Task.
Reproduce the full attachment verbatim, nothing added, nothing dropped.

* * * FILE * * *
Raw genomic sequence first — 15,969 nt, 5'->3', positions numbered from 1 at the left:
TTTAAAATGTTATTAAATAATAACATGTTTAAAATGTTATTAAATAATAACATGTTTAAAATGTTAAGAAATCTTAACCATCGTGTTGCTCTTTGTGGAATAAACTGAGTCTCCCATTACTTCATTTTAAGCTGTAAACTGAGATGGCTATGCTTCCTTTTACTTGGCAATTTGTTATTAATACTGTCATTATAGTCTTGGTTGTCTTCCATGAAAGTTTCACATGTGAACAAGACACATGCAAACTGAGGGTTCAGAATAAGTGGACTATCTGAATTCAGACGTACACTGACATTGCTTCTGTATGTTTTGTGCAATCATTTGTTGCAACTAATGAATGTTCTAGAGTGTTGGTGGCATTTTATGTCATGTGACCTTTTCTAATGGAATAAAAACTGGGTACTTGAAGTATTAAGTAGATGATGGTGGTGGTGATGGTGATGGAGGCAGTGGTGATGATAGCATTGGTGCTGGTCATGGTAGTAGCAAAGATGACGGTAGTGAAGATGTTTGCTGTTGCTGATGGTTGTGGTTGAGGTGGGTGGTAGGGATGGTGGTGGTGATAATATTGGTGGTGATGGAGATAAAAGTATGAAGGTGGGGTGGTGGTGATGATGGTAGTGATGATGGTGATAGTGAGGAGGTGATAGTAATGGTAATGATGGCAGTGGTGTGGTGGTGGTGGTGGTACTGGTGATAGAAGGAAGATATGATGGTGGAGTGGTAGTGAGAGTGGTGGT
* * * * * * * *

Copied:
Raw genomic sequence first — 15,969 nt, 5'->3', positions numbered from 1 at the left:
TTTAAAATGTTATTAAATAATAACATGTTTAAAATGTTATTAAATAATAACATGTTTAAAATGTTAAGAAATCTTAACCATCGTGTTGCTCTTTGTGGAATAAACTGAGTCTCCCATTACTTCATTTTAAGCTGTAAACTGAGATGGCTATGCTTCCTTTTACTTGGCAATTTGTTATTAATACTGTCATTATAGTCTTGGTTGTCTTCCATGAAAGTTTCACATGTGAACAAGACACATGCAAACTGAGGGTTCAGAATAAGTGGACTATCTGAATTCAGACGTACACTGACATTGCTTCTGTATGTTTTGTGCAATCATTTGTTGCAACTAATGAATGTTCTAGAGTGTTGGTGGCATTTTATGTCATGTGACCTTTTCTAATGGAATAAAAACTGGGTACTTGAAGTATTAAGTAGATGATGGTGGTGGTGATGGTGATGGAGGCAGTGGTGATGATAGCATTGGTGCTGGTCATGGTAGTAGCAAAGATGACGGTAGTGAAGATGTTTGCTGTTGCTGATGGTTGTGGTTGAGGTGGGTGGTAGGGATGGTGGTGGTGATAATATTGGTGGTGATGGAGATAAAAGTATGAAGGTGGGGTGGTGGTGATGATGGTAGTGATGATGGTGATAGTGAGGAGGTGATAGTAATGGTAATGATGGCAGTGGTGTGGTGGTGGTGGTGGTACTGGTGATAGAAGGAAGATATGATGGTGGAGTGGTAGTGAGAGTGGTGGT